Developers broke ground on Soundview Family Housing, an eight-story building that will house 120 families in 24 one-bedroom, 78 two-bedroom, and 18 three-bedroom affordable apartments in the Soundview section of The Bronx. The proposed second phase of the project, Soundview Senior Housing, will include 86 new units of affordable senior housing, and the proposed third and final phase of development will create 16 two-family market-rate townhomes. The development is a joint venture by CPC Resources, Inc. (CPCR), L+M Development Partners, Lemle & Wolff, and The New York Housing Partnership.
Gov. Andrew Cuomo praised the city’s unions for helping the city during the 1970s fiscal crisis and urged them to adjust their expectations when negotiating new contracts with Mayor-elect Bill de Blasio. The city has 152 union contracts that need to be negotiated along with demands for back pay. Gov. Cuomo also agreed with the mayor-elects’ goal of universal pre-k and afterschool programs, but opposes tax increases to pay for them.
This week we’re highlighting the October jobs report, latest Federal Reserve developments, the city’s balanced budget, and several new projects planned throughout the city.
New York City boasted a record 3.98 million jobs in October and the number of jobs in the city is expected to surpass four million by year-end, the State Labor Department reported. Since the depths of the recession, the city has added 313,000 jobs, an increase of 8.5 percent and more than double the number of jobs lost in the downturn. The city added 82,800 new private sector jobs in the last year alone. New York City’s unemployment rate rose to 8.7 percent in October, however, from 8.6 percent in September.
The Senate Banking Committee approved the nomination of Janet L. Yellen as the next chair of the Federal Reserve Board. She has served as the Fed’s vice chairwoman since 2010. If approved by the full Senate, Ms. Yellen is expected to support the policies created under current chair Ben S. Bernanke, who will step down as chair at the end of January. The Fed is reviewing how much longer it will continue its $85 billion a month bond-buying program, which has kept interest rates at record lows.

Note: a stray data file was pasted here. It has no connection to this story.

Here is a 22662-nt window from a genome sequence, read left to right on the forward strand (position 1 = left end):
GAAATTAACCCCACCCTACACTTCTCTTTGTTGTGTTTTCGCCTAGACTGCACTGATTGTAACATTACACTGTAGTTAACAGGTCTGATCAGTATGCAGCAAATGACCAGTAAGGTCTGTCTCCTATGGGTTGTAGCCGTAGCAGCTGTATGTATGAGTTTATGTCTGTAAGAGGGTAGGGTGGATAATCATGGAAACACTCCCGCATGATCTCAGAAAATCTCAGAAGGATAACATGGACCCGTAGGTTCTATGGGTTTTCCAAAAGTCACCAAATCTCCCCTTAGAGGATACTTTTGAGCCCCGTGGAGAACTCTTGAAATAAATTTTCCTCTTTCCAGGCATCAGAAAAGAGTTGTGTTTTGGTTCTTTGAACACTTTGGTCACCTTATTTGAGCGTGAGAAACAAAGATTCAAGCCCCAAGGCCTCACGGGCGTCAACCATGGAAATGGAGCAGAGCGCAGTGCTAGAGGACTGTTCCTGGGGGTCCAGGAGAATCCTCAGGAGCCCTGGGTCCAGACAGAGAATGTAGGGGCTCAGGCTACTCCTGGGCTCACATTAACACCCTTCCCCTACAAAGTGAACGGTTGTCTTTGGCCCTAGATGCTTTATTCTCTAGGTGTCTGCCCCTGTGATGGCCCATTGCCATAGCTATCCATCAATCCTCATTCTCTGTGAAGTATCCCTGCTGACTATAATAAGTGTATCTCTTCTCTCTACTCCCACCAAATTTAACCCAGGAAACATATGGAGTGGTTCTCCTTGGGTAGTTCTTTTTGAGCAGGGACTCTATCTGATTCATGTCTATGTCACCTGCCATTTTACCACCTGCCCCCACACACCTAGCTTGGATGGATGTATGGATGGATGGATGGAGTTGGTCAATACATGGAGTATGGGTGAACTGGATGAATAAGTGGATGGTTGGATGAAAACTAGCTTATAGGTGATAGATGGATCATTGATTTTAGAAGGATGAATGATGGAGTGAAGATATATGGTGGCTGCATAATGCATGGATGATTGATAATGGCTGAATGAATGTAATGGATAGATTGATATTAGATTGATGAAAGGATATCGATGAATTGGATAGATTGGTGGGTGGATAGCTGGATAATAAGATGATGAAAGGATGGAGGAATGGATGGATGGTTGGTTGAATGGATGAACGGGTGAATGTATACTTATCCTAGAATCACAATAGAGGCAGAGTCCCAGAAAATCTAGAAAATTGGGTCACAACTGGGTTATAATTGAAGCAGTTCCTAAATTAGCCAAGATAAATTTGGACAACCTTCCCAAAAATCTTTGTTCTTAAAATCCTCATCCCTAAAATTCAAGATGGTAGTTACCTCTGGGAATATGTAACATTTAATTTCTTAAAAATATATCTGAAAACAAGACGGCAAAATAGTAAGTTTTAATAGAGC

Mayor Michael Bloomberg announced a balanced budget for the remainder of FY 2014 and into the next Fiscal Year, which will begin on July 1, 2014. “Today – for the first time in the city’s history – the budget for an upcoming fiscal year already has been balanced for an incoming mayor, before he steps into office,” said Mayor Bloomberg. “This historic accomplishment is the result of New York’s continued economic growth, our administration’s fiscal discipline, and the significant savings we have achieved in recent months. And let me add that we have reached a balanced budget without proposing any tax increases or cutting essential services.”
The Manhattan Borough Board approved the joint venture between Hunter College and Memorial Sloan-Kettering Cancer Center to build a 1.15 million-square-foot, state-of-the-art Science and Health Professions complex along the FDR between East 73rd and 74th Streets. Hunter College will build a 400,000-square-foot structure to house its nursing and physical therapy schools and science research labs, and Memorial Sloan-Kettering will building a 750,000-square-foot, 23-story outpatient treatment center.